WikiLeaks Goes Google, Develops Searchable Database For Millions Of ‘Kissinger Cables’


Buzzword enthusiasts would call this a “pivot”: infamous classified document release outlet, WikiLeaks, has developed a search engine for over 1.7 million historical diplomatic cables. The so-called “Kissinger Cables” span from 1973-1976, partly covering the leadership of controversial Secretary of State Henry Kissinger, containing “significant revelations about US involvements with fascist dictatorships, particularly in Latin America, under Franco’s Spain (including about the Spanish royal family) and in Greece under the regime of the Colonels,” claims WikiLeaks in a Sunday night press release.

“The government can’t be trusted with its own archives,” explains WikiLeaks spokesperson, Kristinn Hrafnsson, justifying the shift from contemporary leaked cables to declassified (but obscure) documents. “One form of secrecy is complexity. That’s the reason why we decided to merge these files with our existing cables and put a lot of effort into making a user-friendly and accessible database.”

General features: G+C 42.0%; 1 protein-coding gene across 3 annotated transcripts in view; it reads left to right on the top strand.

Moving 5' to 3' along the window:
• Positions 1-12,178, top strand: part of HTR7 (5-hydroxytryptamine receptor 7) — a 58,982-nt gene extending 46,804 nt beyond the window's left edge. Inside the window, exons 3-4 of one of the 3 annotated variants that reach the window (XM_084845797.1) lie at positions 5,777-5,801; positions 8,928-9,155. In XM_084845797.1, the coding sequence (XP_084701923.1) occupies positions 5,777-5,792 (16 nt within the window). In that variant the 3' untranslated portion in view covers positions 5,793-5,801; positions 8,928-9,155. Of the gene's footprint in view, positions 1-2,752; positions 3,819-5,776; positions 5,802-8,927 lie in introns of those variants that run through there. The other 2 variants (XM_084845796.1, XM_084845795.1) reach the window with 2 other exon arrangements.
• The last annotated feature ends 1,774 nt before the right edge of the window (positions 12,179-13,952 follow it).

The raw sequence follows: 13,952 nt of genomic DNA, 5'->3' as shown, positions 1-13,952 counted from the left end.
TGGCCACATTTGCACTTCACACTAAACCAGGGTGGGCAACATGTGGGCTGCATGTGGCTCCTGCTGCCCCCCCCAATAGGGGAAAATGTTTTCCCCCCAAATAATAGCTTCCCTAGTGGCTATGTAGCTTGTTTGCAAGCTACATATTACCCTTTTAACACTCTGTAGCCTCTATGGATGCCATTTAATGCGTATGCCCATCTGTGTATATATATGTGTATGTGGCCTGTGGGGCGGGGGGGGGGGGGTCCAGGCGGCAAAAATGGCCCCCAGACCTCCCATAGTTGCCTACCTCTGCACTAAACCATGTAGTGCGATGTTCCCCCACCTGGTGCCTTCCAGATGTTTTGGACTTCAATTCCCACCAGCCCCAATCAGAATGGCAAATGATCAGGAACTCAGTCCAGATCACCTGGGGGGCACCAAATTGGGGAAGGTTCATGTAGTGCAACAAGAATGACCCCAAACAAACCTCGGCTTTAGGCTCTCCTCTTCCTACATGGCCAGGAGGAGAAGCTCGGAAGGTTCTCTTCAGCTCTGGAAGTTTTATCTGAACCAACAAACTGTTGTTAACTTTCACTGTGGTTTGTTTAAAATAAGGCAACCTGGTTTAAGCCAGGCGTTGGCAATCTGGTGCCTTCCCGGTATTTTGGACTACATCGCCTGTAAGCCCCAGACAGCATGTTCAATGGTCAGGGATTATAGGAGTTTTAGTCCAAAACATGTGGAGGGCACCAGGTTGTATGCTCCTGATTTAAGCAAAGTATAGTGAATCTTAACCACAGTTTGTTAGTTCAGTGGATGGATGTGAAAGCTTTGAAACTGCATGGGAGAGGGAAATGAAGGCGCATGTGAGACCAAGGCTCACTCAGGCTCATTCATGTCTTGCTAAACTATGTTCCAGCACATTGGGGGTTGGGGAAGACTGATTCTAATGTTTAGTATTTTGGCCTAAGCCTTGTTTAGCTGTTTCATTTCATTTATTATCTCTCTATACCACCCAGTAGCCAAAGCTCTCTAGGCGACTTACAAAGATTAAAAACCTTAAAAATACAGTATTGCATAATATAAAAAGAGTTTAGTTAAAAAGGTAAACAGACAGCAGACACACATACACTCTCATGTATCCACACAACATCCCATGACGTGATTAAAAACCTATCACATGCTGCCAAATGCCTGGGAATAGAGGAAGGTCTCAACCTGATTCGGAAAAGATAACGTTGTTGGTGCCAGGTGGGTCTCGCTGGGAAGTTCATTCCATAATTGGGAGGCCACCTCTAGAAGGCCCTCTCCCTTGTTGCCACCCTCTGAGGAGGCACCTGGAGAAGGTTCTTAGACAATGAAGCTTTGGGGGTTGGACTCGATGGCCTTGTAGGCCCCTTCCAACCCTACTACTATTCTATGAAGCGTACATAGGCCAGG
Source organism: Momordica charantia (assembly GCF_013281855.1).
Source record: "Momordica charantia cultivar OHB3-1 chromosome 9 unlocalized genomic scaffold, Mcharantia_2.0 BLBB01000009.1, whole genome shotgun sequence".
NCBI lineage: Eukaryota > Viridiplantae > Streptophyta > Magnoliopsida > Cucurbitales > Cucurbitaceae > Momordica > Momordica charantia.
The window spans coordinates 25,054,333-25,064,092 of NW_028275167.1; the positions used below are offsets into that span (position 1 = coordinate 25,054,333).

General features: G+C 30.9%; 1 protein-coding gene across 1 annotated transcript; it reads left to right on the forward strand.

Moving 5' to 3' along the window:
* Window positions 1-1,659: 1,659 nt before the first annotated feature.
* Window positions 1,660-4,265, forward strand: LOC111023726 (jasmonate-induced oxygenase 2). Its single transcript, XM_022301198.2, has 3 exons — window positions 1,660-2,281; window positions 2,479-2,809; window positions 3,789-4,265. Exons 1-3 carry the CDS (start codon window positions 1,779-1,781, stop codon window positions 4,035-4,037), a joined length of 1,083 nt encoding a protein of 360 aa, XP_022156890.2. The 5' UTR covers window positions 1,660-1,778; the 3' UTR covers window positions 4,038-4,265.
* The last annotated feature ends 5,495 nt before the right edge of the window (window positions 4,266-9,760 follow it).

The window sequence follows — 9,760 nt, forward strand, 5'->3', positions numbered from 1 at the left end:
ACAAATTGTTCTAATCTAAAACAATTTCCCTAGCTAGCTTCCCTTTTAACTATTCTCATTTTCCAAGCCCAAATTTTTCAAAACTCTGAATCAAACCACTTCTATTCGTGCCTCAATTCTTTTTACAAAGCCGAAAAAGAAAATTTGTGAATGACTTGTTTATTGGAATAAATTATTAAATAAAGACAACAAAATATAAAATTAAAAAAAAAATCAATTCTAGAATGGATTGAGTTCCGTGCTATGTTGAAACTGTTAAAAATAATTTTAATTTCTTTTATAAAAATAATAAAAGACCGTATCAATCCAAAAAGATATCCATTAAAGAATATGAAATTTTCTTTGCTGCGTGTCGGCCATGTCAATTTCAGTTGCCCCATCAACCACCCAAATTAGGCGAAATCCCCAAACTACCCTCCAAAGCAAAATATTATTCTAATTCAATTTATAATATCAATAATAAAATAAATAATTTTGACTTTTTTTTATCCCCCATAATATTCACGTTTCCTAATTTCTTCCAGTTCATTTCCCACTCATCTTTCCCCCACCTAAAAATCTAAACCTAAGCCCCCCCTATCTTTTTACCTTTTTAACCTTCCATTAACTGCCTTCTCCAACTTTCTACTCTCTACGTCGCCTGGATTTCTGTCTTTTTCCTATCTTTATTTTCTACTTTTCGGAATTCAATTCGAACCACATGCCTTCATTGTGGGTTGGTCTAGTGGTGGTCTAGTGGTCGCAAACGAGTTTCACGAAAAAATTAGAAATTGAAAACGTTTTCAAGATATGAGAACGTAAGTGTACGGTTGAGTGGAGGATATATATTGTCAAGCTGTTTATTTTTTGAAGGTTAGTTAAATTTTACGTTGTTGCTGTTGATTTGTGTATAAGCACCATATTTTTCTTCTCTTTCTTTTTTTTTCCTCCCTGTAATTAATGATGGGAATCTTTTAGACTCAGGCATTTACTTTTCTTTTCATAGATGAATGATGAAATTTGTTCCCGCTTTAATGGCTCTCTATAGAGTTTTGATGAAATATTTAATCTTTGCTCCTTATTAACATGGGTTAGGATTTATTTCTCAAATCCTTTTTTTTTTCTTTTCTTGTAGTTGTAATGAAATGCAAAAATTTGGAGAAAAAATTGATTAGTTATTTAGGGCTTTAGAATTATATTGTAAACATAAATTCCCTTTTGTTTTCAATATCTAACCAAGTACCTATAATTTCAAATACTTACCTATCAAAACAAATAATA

WikiLeaks claims that the government has repeatedly attempted to reclassify some of the documents, which were obtained from the National Archives and Record Administration (NARA). WikiLeaks has named the database, the Public Library of United States Diplomacy or “Plus D”, for the sake of a convenient Twitter hashtag.

WikiLeaks hasn’t had any juicy anonymous submissions since 2010 and is clearly trying to remain relevant in the face of financial turmoil and the legal troubles of its leader, Julian Assange, who’s holed up in London’s Ecuadorian embassy.

Perhaps the search engine will prove fruitful. If not, be a mensch and support anarchy with this fashionable line of WikiLeaks merchandise.